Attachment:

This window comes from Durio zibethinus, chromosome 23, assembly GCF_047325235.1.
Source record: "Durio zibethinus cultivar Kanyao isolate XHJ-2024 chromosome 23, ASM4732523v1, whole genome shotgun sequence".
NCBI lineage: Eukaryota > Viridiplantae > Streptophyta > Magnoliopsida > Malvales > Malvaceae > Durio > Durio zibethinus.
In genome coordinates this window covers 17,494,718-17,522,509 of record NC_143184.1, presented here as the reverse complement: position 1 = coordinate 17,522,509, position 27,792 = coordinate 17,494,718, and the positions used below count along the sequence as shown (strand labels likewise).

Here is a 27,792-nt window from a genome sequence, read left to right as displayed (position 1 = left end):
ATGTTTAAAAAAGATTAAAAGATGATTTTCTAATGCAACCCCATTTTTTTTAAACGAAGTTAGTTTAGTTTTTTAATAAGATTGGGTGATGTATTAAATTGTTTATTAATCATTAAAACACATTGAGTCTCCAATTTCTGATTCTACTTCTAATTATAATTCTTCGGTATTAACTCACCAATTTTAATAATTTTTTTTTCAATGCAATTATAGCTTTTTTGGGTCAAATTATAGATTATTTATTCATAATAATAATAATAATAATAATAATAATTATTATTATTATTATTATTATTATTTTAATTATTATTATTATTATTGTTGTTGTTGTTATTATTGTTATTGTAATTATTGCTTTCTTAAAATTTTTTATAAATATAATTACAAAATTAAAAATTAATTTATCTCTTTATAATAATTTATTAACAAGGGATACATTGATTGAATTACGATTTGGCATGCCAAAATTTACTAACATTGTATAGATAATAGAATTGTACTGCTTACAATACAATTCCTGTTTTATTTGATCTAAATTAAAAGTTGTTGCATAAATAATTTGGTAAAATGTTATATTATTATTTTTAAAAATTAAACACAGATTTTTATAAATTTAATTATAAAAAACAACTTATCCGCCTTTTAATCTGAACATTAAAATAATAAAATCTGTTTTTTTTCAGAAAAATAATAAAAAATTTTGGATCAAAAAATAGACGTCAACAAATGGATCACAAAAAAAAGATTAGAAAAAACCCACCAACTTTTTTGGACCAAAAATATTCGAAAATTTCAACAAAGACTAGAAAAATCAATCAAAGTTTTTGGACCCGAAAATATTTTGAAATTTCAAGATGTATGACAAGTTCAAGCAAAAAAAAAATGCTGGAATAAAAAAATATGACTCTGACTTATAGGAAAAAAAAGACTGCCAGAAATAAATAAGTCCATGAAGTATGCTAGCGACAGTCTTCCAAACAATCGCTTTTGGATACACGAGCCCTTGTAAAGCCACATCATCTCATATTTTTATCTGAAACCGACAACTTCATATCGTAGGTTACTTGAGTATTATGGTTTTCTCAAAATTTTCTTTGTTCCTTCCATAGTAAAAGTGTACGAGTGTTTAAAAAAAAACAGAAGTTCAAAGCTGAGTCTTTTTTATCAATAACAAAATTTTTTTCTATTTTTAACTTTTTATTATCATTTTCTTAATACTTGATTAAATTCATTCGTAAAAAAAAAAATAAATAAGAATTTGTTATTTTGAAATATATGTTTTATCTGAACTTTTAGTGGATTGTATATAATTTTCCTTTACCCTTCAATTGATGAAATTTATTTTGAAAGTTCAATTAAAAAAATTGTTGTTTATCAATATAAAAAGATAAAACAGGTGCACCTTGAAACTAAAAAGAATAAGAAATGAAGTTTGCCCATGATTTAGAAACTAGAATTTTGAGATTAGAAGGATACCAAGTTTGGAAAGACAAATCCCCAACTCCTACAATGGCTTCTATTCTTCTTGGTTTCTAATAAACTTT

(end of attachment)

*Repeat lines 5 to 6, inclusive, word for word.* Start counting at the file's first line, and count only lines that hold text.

Here is a 27,792-nt window from a genome sequence, read left to right as displayed (position 1 = left end):
ATGTTTAAAAAAGATTAAAAGATGATTTTCTAATGCAACCCCATTTTTTTTAAACGAAGTTAGTTTAGTTTTTTAATAAGATTGGGTGATGTATTAAATTGTTTATTAATCATTAAAACACATTGAGTCTCCAATTTCTGATTCTACTTCTAATTATAATTCTTCGGTATTAACTCACCAATTTTAATAATTTTTTTTTCAATGCAATTATAGCTTTTTTGGGTCAAATTATAGATTATTTATTCATAATAATAATAATAATAATAATAATAATTATTATTATTATTATTATTATTATTTTAATTATTATTATTATTATTGTTGTTGTTGTTATTATTGTTATTGTAATTATTGCTTTCTTAAAATTTTTTATAAATATAATTACAAAATTAAAAATTAATTTATCTCTTTATAATAATTTATTAACAAGGGATACATTGATTGAATTACGATTTGGCATGCCAAAATTTACTAACATTGTATAGATAATAGAATTGTACTGCTTACAATACAATTCCTGTTTTATTTGATCTAAATTAAAAGTTGTTGCATAAATAATTTGGTAAAATGTTATATTATTATTTTTAAAAATTAAACACAGATTTTTATAAATTTAATTATAAAAAACAACTTATCCGCCTTTTAATCTGAACATTAAAATAATAAAATCTGTTTTTTTTCAGAAAAATAATAAAAAATTTTGGATCAAAAAATAGACGTCAACAAATGGATCACAAAAAAAAGATTAGAAAAAACCCACCAACTTTTTTGGACCAAAAATATTCGAAAATTTCAACAAAGACTAGAAAAATCAATCAAAGTTTTTGGACCCGAAAATATTTTGAAATTTCAAGATGTATGACAAGTTCAAGCAAAAAAAAAATGCTGGAATAAAAAAATATGACTCTGACTTATAGGAAAAAAAAGACTGCCAGAAATAAATAAGTCCATGAAGTATGCTAGCGACAGTCTTCCAAACAATCGCTTTTGGATACACGAGCCCTTGTAAAGCCACATCATCTCATATTTTTATCTGAAACCGACAACTTCATATCGTAGGTTACTTGAGTATTATGGTTTTCTCAAAATTTTCTTTGTTCCTTCCATAGTAAAAGTGTACGAGTGTTTAAAAAAAAACAGAAGTTCAAAGCTGAGTCTTTTTTATCAATAACAAAATTTTTTTCTATTTTTAACTTTTTATTATCATTTTCTTAATACTTGATTAAATTCATTCGTAAAAAAAAAAATAAATAAGAATTTGTTATTTTGAAATATATGTTTTATCTGAACTTTTAGTGGATTGTATATAATTTTCCTTTACCCTTCAATTGATGAAATTTATTTTGAAAGTTCAATTAAAAAAATTGTTGTTTATCAATATAAAAAGATAAAACAGGTGCACCTTGAAACTAAAAAGAATAAGAAATGAAGTTTGCCCATGATTTAGAAACTAGAATTTTGAGATTAGAAGGATACCAAGTTTGGAAAGACAAATCCCCAACTCCTACAATGGCTTCTATTCTTCTTGGTTTCTAATAAACTTT